An education assistant (EA) at Terry Fox Secondary in Port Coquitlam, B.C., has been fired by the school district for posting racy content online, including on OnlyFans, a subscription website known for custom pornography.
Kristin MacDonald, 35, has posted titillating photos and videos for about a year, under the name Ava James.
School District 43 ordered her to shut down her adult content on social media, including on OnlyFans, in April or risk being fired.
MacDonald did not comply, and the district terminated her employment on June 16.
In a termination letter, the district called MacDonald’s conduct “egregious” and listed six reasons for her firing.
Among them is allegedly posting material on public social media accounts that “involves the sexualization of the school environment.” The letter further stated she capitalized on the link between being a school employee and an adult performer via her OnlyFans subscription offerings.
In the letter, School District 43 stated MacDonald’s termination was “effective immediately” and with “just cause.”
MacDonald is fighting her dismissal and has hired Lia Moody, an employment lawyer and a managing partner at Samfiru Tumarkin in Vancouver.
In an interview with On The Coast guest host Belle Puri, Moody spoke about her reaction to MacDonald’s firing.
Moody also made a case for the dismissal being discriminatory, and said she will be filing a complaint with the B.C. Human Rights Tribunal.
On The Coast11:48An education assistant with OnlyFans account has been let go by her employer
This interview has been edited for length and clarity.
What was your first reaction when you heard that Kristin MacDonald had been fired by the school district?
I think it was probably on the same level as Kristin — not terribly surprised given the tenor and tone of the original cease and desist letter, but extreme disappointment. I’m just disappointed that this is where we’re at and … that there was no constructive conversation that they could have with her, and that they saw that the only remedy was to terminate her.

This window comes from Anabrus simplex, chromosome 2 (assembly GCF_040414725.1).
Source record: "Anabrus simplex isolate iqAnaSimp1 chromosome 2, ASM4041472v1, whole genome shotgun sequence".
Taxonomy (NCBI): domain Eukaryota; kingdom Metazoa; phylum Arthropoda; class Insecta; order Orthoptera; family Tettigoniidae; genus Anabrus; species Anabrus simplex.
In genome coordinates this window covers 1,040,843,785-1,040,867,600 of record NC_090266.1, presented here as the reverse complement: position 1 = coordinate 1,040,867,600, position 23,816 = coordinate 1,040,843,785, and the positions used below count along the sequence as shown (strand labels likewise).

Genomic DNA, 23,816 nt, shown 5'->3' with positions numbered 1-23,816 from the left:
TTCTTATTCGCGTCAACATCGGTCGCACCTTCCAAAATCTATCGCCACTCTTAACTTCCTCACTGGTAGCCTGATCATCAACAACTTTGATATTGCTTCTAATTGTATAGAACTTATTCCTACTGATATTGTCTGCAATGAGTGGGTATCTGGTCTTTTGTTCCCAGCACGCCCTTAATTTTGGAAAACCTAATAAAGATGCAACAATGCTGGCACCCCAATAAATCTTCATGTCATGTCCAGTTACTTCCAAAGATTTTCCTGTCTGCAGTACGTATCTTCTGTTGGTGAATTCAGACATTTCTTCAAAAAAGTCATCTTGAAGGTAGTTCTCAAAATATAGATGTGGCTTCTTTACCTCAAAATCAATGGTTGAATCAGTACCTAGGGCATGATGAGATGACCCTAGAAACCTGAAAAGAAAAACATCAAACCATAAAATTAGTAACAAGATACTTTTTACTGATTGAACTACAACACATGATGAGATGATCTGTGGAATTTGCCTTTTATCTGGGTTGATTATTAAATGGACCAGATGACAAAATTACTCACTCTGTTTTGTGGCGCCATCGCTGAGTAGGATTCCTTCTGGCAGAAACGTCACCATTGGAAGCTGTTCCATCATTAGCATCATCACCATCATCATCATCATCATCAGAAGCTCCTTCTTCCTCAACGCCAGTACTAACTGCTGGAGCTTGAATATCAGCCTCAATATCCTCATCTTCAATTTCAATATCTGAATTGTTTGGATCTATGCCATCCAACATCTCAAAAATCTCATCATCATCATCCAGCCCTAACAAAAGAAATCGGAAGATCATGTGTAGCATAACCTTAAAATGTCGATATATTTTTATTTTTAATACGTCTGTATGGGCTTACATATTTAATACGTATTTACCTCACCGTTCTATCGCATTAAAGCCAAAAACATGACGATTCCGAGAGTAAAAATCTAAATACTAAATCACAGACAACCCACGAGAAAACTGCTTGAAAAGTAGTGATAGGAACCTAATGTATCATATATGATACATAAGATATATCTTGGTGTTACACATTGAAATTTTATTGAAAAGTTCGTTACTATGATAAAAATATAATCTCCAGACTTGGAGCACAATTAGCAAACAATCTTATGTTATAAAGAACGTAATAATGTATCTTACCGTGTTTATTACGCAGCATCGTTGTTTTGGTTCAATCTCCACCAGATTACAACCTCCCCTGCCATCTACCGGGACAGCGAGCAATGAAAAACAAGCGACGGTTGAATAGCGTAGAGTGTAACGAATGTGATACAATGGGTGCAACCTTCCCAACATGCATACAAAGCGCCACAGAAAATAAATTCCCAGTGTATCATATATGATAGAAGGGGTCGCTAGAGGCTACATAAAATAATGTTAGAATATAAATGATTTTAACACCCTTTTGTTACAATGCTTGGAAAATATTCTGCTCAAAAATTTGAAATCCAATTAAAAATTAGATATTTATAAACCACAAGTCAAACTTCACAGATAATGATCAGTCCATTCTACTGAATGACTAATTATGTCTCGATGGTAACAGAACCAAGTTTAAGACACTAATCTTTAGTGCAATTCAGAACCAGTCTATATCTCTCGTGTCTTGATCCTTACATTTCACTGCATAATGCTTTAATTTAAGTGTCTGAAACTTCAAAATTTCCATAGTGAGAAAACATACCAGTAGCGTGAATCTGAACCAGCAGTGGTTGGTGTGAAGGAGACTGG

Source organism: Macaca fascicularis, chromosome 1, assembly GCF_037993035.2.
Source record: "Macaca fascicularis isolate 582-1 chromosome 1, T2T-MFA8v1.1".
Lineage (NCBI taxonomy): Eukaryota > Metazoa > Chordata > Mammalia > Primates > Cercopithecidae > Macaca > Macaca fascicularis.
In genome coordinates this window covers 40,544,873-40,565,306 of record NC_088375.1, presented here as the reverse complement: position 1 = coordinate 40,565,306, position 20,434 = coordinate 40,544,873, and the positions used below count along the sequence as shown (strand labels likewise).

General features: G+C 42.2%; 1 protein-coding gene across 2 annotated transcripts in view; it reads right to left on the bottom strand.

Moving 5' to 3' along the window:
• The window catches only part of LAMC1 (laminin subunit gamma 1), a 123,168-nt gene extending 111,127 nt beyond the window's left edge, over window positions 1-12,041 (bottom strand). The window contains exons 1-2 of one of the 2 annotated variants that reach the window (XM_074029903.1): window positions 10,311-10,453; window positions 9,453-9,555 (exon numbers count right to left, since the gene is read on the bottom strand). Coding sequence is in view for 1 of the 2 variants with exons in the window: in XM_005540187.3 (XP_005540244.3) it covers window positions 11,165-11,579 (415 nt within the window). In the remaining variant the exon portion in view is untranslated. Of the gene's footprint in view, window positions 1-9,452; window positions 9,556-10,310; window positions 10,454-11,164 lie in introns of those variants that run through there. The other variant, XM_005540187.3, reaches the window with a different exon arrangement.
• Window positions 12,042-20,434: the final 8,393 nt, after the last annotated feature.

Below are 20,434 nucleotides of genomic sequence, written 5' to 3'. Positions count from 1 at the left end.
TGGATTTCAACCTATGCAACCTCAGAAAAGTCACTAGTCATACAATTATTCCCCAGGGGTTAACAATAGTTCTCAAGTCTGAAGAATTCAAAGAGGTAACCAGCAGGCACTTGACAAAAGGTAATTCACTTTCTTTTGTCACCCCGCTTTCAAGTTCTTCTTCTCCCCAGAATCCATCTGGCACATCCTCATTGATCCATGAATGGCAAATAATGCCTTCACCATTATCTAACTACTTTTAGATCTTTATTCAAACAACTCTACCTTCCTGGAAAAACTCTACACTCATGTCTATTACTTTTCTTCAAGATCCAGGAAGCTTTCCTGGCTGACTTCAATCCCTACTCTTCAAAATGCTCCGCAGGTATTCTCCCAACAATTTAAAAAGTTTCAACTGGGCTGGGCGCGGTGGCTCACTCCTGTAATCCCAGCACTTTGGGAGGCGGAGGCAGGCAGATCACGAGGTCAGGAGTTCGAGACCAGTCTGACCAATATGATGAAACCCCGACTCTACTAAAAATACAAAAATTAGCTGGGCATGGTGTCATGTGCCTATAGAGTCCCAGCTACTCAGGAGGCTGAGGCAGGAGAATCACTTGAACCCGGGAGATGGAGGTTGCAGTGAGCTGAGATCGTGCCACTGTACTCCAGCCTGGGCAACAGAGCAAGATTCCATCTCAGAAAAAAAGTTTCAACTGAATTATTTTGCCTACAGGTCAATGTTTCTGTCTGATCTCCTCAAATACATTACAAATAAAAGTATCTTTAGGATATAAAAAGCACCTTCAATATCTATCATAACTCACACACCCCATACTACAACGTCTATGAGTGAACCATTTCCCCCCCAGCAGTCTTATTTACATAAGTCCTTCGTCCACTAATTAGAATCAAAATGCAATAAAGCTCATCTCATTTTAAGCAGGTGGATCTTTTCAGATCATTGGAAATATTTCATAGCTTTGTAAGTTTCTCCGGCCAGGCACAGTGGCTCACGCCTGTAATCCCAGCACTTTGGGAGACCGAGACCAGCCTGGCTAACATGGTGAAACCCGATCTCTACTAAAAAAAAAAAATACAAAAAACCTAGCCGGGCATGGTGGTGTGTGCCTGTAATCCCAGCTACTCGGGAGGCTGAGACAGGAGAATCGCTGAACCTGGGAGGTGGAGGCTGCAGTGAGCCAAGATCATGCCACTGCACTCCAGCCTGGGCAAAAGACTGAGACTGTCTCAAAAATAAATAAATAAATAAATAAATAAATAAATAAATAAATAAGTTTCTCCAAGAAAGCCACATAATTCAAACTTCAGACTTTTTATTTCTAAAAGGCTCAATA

But if an employer has a code of conduct and an employee violates that conduct, isn’t it fair for them to be let go?
No matter what somebody does or doesn’t do, an employer is fully within their legal rights to terminate, as long as [the employee] is provided with appropriate severance.
In Kristin MacDonald’s case, we’ve got a situation of somebody who’s unionized and so all of the machinations of her termination and her employment and how this fits into all of that is going to be subject to the terms of the collective bargaining agreement and the various codes of conduct.
But you’re absolutely right: generally speaking, if there is a breach of a code of conduct that so irreparably damages the trust inherent in an employment relationship, then an employer can actually terminate somebody’s employment without having to provide them with severance at all. And that’s what we call, in a non-unionized context, a termination for cause.
Now the termination letter from the Coquitlam school district, it listed six reasons for firing her, including allegedly posting material on public social media accounts that involves the sexualization of the school environment. As well, it said that she linked her education assistance and adult performance work through media interviews. So are those appropriate grounds for termination?